Three Strange Succulents for Your Hanging Baskets

Are you fascinated by exotic and unusual cacti and succulent? Potted cacti and succulent plants take up a lot of room on windowsills and shelves that a lot of us don’t have. And an outdoor succulent garden isn’t a possibility in some climates. Fortunately, there are several succulent plants that are great candidates for hanging baskets.

Check out these three hanging succulent plants you can grow up high away where kids and pets can’t reach.

Ceropegia woodii

1. Ceropegia woodii

C. woodii is native to South Africa, Swaziland and Zimbabwe is better known by its common names, string of hearts or rosary vine. The small, variegated leaves can resemble hearts or arrowheads and are usually variegated as shown above. The flowers look like small, magenta vases. As the plant gets older, the vine can produce little tubers along the vines that resemble small potatoes. These tubers give it an appearance similar to a rosary vine. The trailing habit of the vines make this plant an excellent candidate for hanging baskets.

String of hearts require excellent drainage and should only be watered when dry. Remove excess water and never let water sit in the hanging basket or saucer. Hang this plant in an area where it gets full sun.

Sedum morganianum

2. Sedum morganianum

This sedum is native to Southern Mexico and Honduras. Better known as burro’s tail and donkey tail, the light green trailing foliage can grow 3-4 feet long. Burro’s tail doesn’t have unusual flowers like C. woodii, but it does produce pink or red flowers at the tips of the stems in the summer.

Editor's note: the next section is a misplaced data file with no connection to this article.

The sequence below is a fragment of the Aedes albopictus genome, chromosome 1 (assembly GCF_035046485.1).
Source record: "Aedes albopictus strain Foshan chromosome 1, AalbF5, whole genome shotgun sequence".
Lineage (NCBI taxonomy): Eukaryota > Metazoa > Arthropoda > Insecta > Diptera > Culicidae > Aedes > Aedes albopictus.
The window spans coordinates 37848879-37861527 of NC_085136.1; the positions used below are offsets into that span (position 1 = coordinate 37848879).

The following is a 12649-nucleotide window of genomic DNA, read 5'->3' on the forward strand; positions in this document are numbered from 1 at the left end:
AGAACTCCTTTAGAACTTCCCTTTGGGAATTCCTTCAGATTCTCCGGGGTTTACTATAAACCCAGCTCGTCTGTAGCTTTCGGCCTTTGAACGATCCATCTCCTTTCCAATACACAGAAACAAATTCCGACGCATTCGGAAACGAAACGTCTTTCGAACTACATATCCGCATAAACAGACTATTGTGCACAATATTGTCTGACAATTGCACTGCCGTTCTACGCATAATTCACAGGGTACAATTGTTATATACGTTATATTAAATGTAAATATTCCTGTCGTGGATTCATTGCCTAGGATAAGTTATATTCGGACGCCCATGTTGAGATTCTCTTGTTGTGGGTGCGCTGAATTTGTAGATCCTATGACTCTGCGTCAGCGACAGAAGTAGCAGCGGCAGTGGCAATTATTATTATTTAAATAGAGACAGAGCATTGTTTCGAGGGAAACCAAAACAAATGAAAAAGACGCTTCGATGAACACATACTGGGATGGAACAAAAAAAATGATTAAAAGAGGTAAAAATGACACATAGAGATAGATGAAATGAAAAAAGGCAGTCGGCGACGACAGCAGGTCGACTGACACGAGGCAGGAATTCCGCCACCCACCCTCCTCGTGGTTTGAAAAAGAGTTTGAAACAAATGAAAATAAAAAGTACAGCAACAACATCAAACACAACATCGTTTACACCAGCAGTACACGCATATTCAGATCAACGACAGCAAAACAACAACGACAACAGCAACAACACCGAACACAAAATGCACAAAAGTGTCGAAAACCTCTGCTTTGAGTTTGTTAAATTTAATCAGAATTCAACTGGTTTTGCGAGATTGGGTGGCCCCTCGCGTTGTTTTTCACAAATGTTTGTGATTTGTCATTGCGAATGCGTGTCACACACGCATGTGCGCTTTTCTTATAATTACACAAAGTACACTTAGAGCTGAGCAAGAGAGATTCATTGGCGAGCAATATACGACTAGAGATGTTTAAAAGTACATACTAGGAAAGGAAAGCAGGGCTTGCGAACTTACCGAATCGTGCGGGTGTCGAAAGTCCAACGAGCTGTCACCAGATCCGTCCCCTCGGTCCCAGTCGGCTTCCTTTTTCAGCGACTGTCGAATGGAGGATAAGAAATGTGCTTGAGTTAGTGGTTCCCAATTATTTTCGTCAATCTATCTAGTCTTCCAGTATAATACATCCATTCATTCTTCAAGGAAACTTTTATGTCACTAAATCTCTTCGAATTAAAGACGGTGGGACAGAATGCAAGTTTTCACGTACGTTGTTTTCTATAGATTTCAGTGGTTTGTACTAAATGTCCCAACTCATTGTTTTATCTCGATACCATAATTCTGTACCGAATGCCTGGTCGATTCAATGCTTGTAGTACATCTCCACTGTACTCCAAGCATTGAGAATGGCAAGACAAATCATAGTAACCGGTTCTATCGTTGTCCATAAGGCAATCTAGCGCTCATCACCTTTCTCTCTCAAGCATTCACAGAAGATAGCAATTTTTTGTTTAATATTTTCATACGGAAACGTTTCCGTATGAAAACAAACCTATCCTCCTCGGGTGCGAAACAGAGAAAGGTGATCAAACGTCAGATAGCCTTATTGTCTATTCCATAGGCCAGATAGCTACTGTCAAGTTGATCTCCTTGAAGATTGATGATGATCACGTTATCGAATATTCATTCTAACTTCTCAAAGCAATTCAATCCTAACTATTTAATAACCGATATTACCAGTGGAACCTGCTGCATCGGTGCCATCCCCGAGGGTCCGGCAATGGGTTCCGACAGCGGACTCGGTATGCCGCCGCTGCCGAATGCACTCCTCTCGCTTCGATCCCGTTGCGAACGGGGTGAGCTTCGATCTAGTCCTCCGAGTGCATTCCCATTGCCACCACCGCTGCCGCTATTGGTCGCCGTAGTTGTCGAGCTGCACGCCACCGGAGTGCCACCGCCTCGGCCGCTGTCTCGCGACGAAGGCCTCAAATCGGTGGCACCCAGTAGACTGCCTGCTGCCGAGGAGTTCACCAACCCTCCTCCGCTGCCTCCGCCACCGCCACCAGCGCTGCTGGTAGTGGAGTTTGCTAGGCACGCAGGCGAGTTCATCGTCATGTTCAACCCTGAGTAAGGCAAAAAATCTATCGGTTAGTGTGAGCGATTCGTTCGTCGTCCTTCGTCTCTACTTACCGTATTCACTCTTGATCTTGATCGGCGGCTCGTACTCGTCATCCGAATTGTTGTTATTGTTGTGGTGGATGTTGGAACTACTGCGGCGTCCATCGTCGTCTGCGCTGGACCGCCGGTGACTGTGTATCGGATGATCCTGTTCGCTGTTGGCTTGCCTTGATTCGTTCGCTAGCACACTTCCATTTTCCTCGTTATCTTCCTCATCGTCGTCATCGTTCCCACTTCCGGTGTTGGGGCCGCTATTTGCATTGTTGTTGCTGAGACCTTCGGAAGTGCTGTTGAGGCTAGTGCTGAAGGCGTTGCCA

Like all succulents, it does not like to be over-watered, especially during the winter months when the plant is dormant. Water regularly and evenly during spring and summer months when the plant is actively growing. Hang your burro’s tail in a window or area where it gets full sun and the coloring of the leaves and stems will deepen.

Senecio rowleyanus

String-of-pearls by Salchu via CC BY SA 2.0

3. Senecio rowleyanus

This native of Southwest Africa trails along the ground in its native habitat where it can form a dense green mat, but makes a great hanging plant. The common name string-of-pearls or string-of-beads comes from the rounded leaves that look like small peas.

Like the two strange succulents featured above, this succulent doesn’t require a lot of water, but should be given full sun growing conditions. When happy, this succulent plant will send out clusters of small, white flowers that smell like cinnamon.

These three strange succulent plants are perfect for gardeners who want to grow different kinds of cacti and succulents, but don’t have the space to provided to potted plants and live in colder climates where planting a cacti garden isn’t possible.

The two biggest challenges you will face growing these plants is making sure you do not give them a lot of water, and providing a lot of sunlight to them. But if you can provide them a sunny window to hang around in, you’re pretty much guaranteed success. And while these succulents are grown for their interesting and unique foliage, you will be rewarded by small, interesting flowers when they’re happy.

Have you tried a creating hanging succulent garden? 

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